America's best lugers are smoothing out the bumps en route to
Salt Lake City
This is an article from the Nov. 19, 2001 issue
It may be a new season, but at the luge World Cup series opener
last Friday in Calgary, the U.S.'s Mark Grimmette and Brian
Martin--the country's best sliding duo--were feeling a familiar
ache, one they know they have to conquer. Days before the 1998
Olympics, Grimmette was fighting what he thought was a stomach
virus; Martin was suffering from a knot in his back. "As soon as
we finished," Martin recalls, "the pain was gone." Grimmette's
stomach? Ready for pizza. "We were the first U.S. lugers favored
to win the Olympics," says Grimmette, who now recognizes nerves
as the source of those pre-Games maladies. "Once we got the
bronze, I had no more symptoms."
Grimmette, 30, and Martin, 27, who finished third in Calgary,
know they need more than bronze in Salt Lake City to heal what
ails them. Grimmette offers an encouraging prognosis. "We made
mistakes because we were going so fast," he says of last week's
runs. "We know we have the speed."
They knew that four years ago. Before Nagano, U.S. lugers had
never won an Olympic medal, but hopes were high for 1998. Chris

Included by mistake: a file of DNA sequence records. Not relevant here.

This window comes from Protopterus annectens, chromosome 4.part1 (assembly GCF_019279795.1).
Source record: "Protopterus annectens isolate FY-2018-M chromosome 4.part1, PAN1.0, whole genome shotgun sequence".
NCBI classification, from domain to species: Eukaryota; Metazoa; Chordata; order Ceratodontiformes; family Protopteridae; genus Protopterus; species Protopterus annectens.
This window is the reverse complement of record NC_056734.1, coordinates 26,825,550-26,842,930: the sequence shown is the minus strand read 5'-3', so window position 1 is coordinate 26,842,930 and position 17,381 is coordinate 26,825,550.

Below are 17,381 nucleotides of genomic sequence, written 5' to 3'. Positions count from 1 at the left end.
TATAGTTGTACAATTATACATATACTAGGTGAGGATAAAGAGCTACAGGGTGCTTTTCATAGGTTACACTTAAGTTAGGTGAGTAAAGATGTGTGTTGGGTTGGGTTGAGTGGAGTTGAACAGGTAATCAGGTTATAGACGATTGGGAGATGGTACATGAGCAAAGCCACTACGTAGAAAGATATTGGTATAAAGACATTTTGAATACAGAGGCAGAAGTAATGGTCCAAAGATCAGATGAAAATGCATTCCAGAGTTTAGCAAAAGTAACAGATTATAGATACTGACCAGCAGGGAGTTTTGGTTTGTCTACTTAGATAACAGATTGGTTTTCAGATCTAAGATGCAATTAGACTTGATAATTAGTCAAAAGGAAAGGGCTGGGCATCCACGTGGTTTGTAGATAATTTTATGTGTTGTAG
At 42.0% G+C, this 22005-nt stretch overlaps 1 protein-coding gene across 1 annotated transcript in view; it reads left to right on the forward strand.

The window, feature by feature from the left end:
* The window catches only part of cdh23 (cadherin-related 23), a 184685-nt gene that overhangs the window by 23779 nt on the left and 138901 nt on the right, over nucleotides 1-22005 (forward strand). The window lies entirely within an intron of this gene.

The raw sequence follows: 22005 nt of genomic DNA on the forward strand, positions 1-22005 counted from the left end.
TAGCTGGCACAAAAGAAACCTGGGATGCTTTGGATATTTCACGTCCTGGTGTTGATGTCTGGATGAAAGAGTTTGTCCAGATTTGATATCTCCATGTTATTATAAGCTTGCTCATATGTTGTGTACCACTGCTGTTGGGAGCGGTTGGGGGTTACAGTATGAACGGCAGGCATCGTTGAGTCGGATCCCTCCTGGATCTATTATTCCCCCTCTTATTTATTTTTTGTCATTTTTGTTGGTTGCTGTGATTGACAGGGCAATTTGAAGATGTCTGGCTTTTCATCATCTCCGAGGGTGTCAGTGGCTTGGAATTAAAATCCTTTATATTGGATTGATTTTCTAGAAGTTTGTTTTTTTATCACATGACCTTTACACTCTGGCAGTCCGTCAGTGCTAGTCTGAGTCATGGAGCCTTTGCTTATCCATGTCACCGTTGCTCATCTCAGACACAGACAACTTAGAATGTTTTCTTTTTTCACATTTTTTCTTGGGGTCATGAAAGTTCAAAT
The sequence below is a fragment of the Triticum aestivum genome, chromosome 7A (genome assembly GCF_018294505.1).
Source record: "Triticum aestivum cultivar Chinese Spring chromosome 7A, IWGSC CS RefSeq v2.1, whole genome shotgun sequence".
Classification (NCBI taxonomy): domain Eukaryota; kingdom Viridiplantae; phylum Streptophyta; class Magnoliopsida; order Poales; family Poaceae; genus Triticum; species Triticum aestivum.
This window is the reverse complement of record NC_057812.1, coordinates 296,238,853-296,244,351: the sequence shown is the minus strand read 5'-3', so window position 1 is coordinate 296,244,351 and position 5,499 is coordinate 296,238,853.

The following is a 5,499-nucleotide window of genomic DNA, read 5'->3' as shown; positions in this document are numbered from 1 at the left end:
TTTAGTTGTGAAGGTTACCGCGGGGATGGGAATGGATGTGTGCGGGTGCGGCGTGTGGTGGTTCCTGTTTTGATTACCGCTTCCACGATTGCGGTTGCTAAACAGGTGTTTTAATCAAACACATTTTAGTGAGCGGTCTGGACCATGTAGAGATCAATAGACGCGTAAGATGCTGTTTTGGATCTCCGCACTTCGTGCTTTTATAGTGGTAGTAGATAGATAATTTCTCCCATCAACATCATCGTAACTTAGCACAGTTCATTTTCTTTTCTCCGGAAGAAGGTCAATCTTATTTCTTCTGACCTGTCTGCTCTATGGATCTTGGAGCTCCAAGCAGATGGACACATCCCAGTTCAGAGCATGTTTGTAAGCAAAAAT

Thorpe and Gordy Sheer had finished atop the '96-97 World Cup
standings, and with five wins in seven races, Grimmette and
Martin were on their way to doing the same in '97-98. "We felt
invincible," says Martin.
Yet he and Grimmette finished behind silver medalists Thorpe and
Sheer and champions Stefan Krausse and Jan Behrendt of Germany.
The Germans and Sheer have retired. Thorpe is struggling with a
new partner. Grimmette and Martin are still together and still
the best U.S. hope.
Grimmette, who began sliding at age 14 in his native Muskegon,
Mich., and Martin, who started, also at 14, as a street luger in
Palo Alto, Calif., paired up on the ice in 1996. Compatibility is
no given in luge. The top slider is the larger man, in this case
Grimmette (6'1", 200 pounds). He lies supine on the smaller